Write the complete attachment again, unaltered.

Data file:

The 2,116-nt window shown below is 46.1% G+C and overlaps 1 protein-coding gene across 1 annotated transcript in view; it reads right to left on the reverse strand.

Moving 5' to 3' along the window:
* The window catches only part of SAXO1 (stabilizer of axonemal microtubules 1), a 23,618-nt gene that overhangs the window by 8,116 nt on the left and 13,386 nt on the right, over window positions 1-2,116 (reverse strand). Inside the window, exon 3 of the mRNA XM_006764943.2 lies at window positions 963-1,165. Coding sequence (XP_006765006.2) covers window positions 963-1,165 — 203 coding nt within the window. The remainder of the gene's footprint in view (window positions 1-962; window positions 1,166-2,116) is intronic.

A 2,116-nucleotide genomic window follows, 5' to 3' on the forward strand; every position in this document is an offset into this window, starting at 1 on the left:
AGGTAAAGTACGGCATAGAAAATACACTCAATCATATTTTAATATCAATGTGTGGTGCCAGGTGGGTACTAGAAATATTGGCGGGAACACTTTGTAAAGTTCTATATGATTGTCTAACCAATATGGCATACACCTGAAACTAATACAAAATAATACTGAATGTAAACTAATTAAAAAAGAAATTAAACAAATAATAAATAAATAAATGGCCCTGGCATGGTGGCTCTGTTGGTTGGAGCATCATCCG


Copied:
The 2,116-nt window shown below is 46.1% G+C and overlaps 1 protein-coding gene across 1 annotated transcript in view; it reads right to left on the reverse strand.

Moving 5' to 3' along the window:
* The window catches only part of SAXO1 (stabilizer of axonemal microtubules 1), a 23,618-nt gene that overhangs the window by 8,116 nt on the left and 13,386 nt on the right, over window positions 1-2,116 (reverse strand). Inside the window, exon 3 of the mRNA XM_006764943.2 lies at window positions 963-1,165. Coding sequence (XP_006765006.2) covers window positions 963-1,165 — 203 coding nt within the window. The remainder of the gene's footprint in view (window positions 1-962; window positions 1,166-2,116) is intronic.

A 2,116-nucleotide genomic window follows, 5' to 3' on the forward strand; every position in this document is an offset into this window, starting at 1 on the left:
AGGTAAAGTACGGCATAGAAAATACACTCAATCATATTTTAATATCAATGTGTGGTGCCAGGTGGGTACTAGAAATATTGGCGGGAACACTTTGTAAAGTTCTATATGATTGTCTAACCAATATGGCATACACCTGAAACTAATACAAAATAATACTGAATGTAAACTAATTAAAAAAGAAATTAAACAAATAATAAATAAATAAATGGCCCTGGCATGGTGGCTCTGTTGGTTGGAGCATCATCCG